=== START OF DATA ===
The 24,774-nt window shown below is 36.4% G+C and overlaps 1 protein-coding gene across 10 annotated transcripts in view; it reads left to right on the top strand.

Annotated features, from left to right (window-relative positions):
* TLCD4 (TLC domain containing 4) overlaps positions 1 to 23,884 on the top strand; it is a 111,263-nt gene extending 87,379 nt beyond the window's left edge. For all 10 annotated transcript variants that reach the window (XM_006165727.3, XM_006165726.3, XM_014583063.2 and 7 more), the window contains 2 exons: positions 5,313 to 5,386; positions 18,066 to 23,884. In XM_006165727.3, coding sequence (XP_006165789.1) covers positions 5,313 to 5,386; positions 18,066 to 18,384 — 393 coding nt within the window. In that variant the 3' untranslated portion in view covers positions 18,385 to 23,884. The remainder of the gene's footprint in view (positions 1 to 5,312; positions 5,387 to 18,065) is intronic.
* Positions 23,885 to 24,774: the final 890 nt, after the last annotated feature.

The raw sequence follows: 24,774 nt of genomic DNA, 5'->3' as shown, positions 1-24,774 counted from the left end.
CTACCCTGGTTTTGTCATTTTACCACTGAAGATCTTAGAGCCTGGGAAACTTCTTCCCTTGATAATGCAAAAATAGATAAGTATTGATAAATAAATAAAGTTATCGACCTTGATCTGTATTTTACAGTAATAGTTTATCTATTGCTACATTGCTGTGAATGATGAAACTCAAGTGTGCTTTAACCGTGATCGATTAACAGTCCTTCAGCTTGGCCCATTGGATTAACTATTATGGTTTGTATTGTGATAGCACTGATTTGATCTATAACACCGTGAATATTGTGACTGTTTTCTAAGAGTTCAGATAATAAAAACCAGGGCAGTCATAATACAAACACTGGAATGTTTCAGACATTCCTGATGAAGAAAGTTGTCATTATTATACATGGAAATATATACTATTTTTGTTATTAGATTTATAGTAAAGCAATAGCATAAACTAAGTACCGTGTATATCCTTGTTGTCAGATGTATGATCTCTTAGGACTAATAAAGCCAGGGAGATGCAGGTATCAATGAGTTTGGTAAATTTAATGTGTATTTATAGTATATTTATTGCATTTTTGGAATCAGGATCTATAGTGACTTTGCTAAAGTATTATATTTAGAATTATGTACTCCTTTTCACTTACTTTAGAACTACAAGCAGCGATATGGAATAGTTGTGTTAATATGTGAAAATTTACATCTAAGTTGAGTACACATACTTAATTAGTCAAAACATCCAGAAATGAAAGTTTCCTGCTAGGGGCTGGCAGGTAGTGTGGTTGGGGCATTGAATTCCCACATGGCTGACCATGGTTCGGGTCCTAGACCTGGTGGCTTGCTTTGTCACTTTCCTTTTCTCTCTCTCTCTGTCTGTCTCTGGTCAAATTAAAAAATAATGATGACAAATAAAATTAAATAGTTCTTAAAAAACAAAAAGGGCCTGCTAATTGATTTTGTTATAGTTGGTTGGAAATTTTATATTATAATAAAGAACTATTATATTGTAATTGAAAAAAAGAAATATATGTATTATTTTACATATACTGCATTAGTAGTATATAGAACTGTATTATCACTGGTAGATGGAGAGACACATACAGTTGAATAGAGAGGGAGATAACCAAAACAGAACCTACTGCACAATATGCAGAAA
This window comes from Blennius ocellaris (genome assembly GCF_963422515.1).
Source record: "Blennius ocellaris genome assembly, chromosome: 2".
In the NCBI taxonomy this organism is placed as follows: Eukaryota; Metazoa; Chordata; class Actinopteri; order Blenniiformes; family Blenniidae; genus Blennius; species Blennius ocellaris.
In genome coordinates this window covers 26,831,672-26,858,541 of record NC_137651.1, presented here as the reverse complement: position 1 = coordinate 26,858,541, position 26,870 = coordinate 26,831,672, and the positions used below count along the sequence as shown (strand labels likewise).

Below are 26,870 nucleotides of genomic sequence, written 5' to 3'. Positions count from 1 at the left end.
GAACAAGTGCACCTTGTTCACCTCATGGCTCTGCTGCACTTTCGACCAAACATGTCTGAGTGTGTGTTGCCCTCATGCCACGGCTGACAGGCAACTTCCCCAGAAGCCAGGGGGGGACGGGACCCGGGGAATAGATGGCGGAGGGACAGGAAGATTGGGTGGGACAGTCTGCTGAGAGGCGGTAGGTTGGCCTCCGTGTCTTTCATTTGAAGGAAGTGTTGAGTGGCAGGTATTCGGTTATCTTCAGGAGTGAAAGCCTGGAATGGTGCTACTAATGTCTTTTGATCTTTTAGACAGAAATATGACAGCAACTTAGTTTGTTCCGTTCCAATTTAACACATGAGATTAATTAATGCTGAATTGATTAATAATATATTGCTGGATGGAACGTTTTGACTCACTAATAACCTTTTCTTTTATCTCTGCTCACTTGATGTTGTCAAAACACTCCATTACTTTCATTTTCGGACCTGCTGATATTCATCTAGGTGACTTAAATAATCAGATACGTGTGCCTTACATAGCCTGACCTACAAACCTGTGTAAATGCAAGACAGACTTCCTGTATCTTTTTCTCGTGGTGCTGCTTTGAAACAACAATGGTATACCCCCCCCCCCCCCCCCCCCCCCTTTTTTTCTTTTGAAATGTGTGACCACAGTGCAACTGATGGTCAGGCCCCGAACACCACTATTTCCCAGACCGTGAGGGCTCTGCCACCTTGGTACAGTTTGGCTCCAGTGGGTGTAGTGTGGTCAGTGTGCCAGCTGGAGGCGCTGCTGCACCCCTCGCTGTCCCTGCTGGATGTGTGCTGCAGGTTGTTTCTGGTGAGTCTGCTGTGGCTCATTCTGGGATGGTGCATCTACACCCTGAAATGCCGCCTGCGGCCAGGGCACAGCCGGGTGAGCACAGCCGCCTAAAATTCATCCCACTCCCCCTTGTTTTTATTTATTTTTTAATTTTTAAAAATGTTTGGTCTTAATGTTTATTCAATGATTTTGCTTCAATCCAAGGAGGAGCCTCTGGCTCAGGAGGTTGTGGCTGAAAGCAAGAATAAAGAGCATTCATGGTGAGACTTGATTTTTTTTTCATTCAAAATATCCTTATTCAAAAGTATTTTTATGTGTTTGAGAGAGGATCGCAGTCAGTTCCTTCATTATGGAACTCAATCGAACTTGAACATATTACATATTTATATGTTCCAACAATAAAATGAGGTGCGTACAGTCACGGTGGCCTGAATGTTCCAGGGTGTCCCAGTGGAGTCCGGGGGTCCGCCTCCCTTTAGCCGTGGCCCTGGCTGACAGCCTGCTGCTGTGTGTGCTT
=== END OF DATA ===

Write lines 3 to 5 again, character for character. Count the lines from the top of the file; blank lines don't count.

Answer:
* TLCD4 (TLC domain containing 4) overlaps positions 1 to 23,884 on the top strand; it is a 111,263-nt gene extending 87,379 nt beyond the window's left edge. For all 10 annotated transcript variants that reach the window (XM_006165727.3, XM_006165726.3, XM_014583063.2 and 7 more), the window contains 2 exons: positions 5,313 to 5,386; positions 18,066 to 23,884. In XM_006165727.3, coding sequence (XP_006165789.1) covers positions 5,313 to 5,386; positions 18,066 to 18,384 — 393 coding nt within the window. In that variant the 3' untranslated portion in view covers positions 18,385 to 23,884. The remainder of the gene's footprint in view (positions 1 to 5,312; positions 5,387 to 18,065) is intronic.
* Positions 23,885 to 24,774: the final 890 nt, after the last annotated feature.

The raw sequence follows: 24,774 nt of genomic DNA, 5'->3' as shown, positions 1-24,774 counted from the left end.